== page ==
I’m not a comedy buff. Gun to my head, I would say that my favorite comedians are regulars on “Saturday Night Live,” and I’m more apt to watch a rom-com than something on Comedy Central. Nonetheless, I found Kevin Hart’s comedy tour “Let Me Explain” pretty funny.
My only experience with Kevin Hart before this screening was that one time he hosted “SNL,” so I didn’t really know what to expect. Judging by his brief monologue then, I prepared myself for some slightly racist humor and jokes that would go over my head. I was sort of right, but there was also way more to Hart’s film than I was expecting.
Let Me Explain surprised audiences with an actual plot. The audience is given a home-video look into a party hosted by Hart where many of his guests accuse him of various behaviors. Though he tries to explain himself, no one will listen. Finally, during a defensive outburst, Hart shuts down his party and takes all his guests to Madison Square Garden, where he can finally tell his side of the story.
On that note, the beginning of the production seemed like self-justification. Hart felt the need to show audiences just how much his fans across the world love him, and even more so, to rationalize some of the negative press he’s been receiving surrounding his recent divorce.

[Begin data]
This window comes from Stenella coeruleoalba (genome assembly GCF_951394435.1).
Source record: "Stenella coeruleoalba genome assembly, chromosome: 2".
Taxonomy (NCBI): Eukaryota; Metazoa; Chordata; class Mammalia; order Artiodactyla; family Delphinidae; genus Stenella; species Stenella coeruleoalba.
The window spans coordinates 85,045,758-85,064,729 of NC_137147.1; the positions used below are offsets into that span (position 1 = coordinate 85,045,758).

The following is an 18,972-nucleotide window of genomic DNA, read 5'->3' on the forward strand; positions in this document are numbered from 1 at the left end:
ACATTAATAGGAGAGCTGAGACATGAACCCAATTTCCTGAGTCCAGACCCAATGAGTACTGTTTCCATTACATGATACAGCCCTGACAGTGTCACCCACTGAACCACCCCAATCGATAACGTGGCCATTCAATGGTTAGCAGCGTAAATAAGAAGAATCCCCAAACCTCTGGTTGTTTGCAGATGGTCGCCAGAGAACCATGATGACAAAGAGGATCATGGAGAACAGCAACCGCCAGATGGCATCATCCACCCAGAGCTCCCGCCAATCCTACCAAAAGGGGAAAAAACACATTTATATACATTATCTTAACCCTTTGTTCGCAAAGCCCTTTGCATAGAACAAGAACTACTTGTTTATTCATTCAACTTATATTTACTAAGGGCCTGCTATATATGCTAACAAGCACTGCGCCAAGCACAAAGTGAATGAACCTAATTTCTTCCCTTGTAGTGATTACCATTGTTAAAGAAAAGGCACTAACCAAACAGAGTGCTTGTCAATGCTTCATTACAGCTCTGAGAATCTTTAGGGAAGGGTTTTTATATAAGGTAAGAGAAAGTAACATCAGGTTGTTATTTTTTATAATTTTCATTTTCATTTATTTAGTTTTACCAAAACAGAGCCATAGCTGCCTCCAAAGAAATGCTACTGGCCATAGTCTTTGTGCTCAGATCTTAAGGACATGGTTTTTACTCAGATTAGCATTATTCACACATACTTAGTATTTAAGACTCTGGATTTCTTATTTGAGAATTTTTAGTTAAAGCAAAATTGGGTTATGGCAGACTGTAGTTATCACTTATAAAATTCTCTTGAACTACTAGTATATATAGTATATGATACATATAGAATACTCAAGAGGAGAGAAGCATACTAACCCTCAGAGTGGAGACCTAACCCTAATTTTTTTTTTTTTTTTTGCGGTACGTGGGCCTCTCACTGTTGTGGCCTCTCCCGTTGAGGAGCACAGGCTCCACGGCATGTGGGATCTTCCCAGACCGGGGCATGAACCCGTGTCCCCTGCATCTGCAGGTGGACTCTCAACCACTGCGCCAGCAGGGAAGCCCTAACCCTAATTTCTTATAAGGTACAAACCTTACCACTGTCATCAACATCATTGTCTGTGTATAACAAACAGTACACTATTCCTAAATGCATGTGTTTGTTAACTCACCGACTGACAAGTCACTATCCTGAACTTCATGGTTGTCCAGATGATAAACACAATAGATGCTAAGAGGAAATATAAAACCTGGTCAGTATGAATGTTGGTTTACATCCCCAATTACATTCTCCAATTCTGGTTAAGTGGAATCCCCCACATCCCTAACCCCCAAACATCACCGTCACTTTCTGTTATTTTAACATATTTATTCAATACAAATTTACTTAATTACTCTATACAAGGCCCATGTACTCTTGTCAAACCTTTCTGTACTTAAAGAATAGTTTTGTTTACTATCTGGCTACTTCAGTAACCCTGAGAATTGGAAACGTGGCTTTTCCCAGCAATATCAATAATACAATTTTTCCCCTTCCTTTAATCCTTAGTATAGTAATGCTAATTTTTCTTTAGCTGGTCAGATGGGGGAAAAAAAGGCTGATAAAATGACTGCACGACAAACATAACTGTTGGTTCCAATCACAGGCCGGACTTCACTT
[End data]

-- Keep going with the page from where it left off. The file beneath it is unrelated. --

In spite of these flaws, Hart’s material — particularly his relationship advice — was hilariously well done. I can’t say I’ve ever found myself in any of the situations Hart seems to have gotten himself into, especially his fights with “psychotic” women and extensive lying, but his recollection of them is very entertaining. He engages his whole body when telling jokes, giving him a large stage, or screen, presence despite his rather small physical stature.
Perhaps the most enjoyable element of Let Me Explain was watching Hart’s thought process unfold. The first part of the film, and much of the actual stand up, was a highly amusing narration of his life. I wouldn’t have thought that Hart and I have too much in common, but I found it comforting that we both pump ourselves up by dancing to “Eye of the Tiger” when we’re alone and stubbornly stick to our guns, no matter how much evidence accumulates to suggest that maybe we’re not necessarily right.
In my experience, comedy is either awkward-funny or slightly offensive. Hart’s material is definitely the latter. The R-rating doesn’t disappoint; not surprisingly, Hart’s material contains a lot of language you wouldn’t want your grandmother to hear. Additionally, he liberally throws around certain racial terms, but the audience didn’t seem to be bothered — after all, it’s almost a given that comedy tours and films aren’t for the sensitive. While Hart never openly bashes one group or another, those who are more prone to offense should probably sit this one out.
The bad news — or good news, if you’re faint of heart and found yourself in the theater by accident — was that the entire film is just over an hour. The short running time and the fact that Hart did not bother to tie the original part of the plot with the end of the film gives it a half-finished feel, but this didn’t make me enjoy the film any less.
Even though I wasn’t necessarily the target audience, I would still highly recommend Hart’s movie as the perfect way to get your fill of raunchy humor and escape the summer heat.